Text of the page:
Yes. Exercise is an important part of the management of pulmonary fibrosis. There are specific programs known as pulmonary rehab, that incorporate exercise and oxygen therapy to help maintain your lung function.
Yes and no. Exercise is good but does not change your lung disease.
Yes. Keeeping the lungs as full function for as long as possible is always good.
Not necessarily. A decrease in the amount of exercise you can do can be caused by decreasing lung function but could also be caused by a lot of other things. You might have decreasing cardiac function decreasing muscle strength/endurance or worsening anemia just to name a few. Blood test and scans of various types would help to sort out the cause of your decreasing exercise tolerance.
No. Pulmonary fibrosis is a very uncommon condition, but many common reasons for excercise intolerance are, for instance asthma, obesity, being out of shape, heart problems, etc.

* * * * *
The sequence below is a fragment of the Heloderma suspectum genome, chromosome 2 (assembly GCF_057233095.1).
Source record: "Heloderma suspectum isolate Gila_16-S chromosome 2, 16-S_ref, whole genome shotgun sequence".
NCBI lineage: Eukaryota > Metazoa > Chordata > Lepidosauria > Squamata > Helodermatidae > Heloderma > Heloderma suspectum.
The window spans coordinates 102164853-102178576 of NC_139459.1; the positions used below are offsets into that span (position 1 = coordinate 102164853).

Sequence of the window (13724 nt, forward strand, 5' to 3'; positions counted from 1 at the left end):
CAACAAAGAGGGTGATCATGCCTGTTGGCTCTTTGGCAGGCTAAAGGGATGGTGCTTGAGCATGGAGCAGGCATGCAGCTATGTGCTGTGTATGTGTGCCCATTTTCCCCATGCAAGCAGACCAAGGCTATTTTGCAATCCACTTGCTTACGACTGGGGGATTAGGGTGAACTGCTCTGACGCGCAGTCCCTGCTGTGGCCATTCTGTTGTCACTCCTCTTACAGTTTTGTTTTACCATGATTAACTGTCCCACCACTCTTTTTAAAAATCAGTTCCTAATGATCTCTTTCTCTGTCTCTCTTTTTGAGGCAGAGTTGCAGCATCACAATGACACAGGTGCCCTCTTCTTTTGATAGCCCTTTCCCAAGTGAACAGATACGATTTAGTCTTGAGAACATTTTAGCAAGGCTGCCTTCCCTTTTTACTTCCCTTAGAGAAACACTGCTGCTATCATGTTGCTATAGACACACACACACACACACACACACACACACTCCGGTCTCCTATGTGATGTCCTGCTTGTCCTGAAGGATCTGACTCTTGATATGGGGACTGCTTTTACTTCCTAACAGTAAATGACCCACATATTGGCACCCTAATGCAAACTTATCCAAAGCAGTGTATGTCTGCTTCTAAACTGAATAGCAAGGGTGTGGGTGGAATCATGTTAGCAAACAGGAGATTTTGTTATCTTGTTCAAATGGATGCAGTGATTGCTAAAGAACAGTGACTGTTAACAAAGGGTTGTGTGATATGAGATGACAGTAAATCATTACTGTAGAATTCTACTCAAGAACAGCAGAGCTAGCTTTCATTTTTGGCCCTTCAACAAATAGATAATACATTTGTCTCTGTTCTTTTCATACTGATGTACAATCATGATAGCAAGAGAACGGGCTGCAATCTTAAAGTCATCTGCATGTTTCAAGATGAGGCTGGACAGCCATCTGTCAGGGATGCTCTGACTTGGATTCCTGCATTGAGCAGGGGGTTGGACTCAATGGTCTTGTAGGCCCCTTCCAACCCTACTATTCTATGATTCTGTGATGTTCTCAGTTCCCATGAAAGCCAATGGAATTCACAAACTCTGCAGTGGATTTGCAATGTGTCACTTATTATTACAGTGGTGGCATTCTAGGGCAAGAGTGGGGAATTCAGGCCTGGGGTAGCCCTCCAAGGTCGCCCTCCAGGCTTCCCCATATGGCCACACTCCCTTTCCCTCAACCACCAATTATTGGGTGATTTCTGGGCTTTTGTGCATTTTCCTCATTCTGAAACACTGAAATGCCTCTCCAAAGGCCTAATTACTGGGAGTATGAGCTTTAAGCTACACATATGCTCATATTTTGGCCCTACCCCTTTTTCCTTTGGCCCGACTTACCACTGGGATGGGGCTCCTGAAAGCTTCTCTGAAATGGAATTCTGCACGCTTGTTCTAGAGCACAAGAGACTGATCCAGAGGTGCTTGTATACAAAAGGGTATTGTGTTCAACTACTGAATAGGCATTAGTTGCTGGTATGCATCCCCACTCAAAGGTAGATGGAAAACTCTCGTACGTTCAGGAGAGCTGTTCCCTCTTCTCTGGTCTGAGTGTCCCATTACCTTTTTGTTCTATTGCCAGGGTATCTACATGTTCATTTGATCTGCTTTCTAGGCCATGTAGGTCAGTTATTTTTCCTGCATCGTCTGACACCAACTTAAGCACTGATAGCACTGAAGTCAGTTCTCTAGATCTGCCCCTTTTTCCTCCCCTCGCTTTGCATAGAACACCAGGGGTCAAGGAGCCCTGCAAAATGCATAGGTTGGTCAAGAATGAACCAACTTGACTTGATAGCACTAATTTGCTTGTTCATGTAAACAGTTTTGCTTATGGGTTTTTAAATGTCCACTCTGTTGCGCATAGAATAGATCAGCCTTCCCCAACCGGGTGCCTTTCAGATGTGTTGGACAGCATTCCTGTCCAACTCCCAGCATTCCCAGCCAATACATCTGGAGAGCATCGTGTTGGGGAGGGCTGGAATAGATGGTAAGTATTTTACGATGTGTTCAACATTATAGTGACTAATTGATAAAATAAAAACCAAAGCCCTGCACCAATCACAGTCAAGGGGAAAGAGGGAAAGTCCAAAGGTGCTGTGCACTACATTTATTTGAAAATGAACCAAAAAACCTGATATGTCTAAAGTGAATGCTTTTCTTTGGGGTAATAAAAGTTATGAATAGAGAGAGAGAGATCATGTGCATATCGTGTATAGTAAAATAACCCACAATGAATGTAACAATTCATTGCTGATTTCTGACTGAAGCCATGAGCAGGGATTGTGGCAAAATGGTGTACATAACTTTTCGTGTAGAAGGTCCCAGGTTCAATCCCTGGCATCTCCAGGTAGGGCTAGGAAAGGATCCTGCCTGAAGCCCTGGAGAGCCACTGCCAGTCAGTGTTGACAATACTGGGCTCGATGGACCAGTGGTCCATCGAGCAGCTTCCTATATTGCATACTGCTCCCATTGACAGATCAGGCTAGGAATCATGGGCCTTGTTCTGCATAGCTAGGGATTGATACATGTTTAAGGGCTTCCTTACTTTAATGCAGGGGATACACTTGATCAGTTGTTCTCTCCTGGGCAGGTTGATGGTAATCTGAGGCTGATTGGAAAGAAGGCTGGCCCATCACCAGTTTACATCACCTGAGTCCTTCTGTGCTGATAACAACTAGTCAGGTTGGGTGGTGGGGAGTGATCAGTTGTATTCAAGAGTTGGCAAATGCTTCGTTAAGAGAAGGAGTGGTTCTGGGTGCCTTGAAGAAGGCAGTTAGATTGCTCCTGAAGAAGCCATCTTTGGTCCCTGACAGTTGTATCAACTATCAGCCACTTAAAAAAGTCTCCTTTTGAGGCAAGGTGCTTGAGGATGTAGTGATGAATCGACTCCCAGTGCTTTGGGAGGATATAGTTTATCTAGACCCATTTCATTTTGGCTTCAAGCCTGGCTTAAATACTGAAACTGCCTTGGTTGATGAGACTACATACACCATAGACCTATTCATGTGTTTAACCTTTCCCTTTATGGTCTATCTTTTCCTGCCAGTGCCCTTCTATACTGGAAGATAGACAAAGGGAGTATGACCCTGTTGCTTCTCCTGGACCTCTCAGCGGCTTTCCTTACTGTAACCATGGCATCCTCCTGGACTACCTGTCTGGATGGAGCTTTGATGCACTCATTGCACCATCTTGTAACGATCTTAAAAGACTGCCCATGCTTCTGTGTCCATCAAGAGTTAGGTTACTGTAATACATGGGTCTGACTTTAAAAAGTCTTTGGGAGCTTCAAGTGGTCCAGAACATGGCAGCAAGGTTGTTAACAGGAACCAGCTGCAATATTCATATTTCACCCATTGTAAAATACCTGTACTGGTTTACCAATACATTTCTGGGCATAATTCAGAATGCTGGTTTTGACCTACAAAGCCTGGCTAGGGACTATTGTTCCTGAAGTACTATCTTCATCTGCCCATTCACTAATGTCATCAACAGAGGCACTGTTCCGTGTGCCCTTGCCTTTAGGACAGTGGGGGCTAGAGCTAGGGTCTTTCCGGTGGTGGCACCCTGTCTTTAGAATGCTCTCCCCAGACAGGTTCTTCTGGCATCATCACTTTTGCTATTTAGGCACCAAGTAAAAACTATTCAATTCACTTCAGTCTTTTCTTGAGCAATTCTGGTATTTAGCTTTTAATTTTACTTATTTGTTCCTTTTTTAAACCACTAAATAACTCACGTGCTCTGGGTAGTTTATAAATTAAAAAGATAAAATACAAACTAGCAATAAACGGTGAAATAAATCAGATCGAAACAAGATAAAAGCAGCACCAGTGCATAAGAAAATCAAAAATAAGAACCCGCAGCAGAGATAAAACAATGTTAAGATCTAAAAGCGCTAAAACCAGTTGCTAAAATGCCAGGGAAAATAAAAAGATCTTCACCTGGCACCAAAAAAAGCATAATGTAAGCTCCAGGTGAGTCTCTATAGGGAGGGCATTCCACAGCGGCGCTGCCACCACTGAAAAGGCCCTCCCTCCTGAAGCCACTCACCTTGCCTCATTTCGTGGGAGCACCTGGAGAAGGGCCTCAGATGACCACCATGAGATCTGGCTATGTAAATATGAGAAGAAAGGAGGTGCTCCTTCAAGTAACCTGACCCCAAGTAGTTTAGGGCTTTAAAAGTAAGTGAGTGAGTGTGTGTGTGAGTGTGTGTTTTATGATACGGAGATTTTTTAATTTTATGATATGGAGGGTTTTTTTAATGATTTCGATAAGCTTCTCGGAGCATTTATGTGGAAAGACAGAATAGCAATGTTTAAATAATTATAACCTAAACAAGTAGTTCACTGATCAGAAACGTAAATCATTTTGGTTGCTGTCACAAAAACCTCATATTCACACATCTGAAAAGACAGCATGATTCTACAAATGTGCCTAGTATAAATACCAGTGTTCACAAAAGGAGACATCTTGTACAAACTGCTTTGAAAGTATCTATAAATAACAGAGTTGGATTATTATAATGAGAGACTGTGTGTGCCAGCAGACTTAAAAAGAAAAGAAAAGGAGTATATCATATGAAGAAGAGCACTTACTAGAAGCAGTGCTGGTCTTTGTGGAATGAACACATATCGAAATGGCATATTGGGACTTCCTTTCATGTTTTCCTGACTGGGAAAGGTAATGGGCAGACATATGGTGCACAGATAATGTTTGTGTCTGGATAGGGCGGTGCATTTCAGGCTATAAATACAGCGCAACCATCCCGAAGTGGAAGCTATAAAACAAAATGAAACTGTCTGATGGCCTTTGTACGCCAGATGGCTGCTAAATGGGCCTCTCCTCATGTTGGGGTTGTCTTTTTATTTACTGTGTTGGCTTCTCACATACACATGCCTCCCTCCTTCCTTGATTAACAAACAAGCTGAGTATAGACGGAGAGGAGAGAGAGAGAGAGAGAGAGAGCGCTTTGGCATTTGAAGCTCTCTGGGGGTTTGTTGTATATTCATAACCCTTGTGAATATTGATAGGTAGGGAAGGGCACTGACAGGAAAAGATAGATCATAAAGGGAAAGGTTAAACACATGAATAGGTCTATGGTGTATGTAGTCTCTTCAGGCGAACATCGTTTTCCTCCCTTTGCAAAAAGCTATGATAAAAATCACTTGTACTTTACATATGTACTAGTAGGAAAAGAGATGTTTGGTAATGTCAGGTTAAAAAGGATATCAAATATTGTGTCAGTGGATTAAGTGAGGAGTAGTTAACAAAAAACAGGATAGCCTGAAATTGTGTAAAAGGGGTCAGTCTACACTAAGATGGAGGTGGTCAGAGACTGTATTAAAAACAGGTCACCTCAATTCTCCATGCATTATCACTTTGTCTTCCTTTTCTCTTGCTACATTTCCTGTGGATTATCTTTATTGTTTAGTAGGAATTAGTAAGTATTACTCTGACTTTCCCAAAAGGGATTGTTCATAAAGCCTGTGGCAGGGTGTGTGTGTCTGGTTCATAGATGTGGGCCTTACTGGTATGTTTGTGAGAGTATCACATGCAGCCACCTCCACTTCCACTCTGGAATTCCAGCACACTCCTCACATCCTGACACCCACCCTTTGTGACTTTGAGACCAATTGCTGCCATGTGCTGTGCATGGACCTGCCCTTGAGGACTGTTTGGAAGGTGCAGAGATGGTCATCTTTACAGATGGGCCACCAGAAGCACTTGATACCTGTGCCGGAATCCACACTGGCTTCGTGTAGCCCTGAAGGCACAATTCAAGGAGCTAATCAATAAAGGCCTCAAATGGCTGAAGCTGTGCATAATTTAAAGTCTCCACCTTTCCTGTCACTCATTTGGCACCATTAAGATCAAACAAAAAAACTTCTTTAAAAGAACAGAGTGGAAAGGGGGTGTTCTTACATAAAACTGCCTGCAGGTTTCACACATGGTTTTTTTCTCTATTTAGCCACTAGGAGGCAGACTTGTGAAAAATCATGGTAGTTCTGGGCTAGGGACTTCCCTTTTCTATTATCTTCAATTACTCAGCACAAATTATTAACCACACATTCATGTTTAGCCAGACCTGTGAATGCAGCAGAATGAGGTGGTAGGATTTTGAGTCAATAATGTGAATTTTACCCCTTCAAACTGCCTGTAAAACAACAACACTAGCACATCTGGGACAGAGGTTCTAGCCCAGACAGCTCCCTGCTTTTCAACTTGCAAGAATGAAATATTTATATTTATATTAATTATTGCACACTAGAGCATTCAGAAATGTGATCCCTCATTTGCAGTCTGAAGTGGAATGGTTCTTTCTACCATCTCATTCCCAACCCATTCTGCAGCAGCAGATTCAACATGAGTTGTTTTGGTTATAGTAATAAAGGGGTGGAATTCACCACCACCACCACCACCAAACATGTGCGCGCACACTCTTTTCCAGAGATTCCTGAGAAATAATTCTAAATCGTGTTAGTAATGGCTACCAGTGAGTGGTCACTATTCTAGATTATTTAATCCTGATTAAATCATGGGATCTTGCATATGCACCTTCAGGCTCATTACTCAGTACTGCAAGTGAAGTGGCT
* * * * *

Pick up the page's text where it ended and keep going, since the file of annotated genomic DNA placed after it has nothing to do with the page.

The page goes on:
Not necessarily... There are many possible explanations for less exercise tolerance. If you are experiencing this symptom, see your doctor for an evaluation. Exercise pulmonary testing can be done to diagnose this symptom.
Not likely. Pulmonary fibrosis is a very rare diagnosis. There are many other more common causes of reduced exercise tolerance.
Exercise. You need both kinds of exercise. At least half hour daily of cardio and at least 3 weight sessions a week.
Cardio. You have to be careful when exercising as you want your oxygenation to remain above 88%. I tend to tell my patients that cardio is a better exercise for them as weight lifting can be associated with big swings in your blood pressure and valsalva that could precipitate an episode of syncope"passing out". As usual, everything with moderation is better and talk to your doctor before doing exercise.